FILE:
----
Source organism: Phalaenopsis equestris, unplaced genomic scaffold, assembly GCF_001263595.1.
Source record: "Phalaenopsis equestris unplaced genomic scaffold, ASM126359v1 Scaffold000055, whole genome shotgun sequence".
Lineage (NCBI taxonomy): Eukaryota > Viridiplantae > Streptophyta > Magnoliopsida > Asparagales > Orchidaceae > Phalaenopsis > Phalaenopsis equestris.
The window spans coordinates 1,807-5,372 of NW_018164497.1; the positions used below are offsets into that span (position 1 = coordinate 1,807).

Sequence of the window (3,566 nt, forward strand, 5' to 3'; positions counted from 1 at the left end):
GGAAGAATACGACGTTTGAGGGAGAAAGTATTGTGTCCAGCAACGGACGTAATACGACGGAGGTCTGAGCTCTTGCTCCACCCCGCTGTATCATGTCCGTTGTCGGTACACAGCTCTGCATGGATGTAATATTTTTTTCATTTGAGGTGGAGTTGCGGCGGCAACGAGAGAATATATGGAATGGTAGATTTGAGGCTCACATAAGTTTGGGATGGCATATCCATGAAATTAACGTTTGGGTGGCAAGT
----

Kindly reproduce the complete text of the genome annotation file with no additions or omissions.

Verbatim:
Source organism: Phalaenopsis equestris, unplaced genomic scaffold, assembly GCF_001263595.1.
Source record: "Phalaenopsis equestris unplaced genomic scaffold, ASM126359v1 Scaffold000055, whole genome shotgun sequence".
Lineage (NCBI taxonomy): Eukaryota > Viridiplantae > Streptophyta > Magnoliopsida > Asparagales > Orchidaceae > Phalaenopsis > Phalaenopsis equestris.
The window spans coordinates 1,807-5,372 of NW_018164497.1; the positions used below are offsets into that span (position 1 = coordinate 1,807).

Sequence of the window (3,566 nt, forward strand, 5' to 3'; positions counted from 1 at the left end):
GGAAGAATACGACGTTTGAGGGAGAAAGTATTGTGTCCAGCAACGGACGTAATACGACGGAGGTCTGAGCTCTTGCTCCACCCCGCTGTATCATGTCCGTTGTCGGTACACAGCTCTGCATGGATGTAATATTTTTTTCATTTGAGGTGGAGTTGCGGCGGCAACGAGAGAATATATGGAATGGTAGATTTGAGGCTCACATAAGTTTGGGATGGCATATCCATGAAATTAACGTTTGGGTGGCAAGT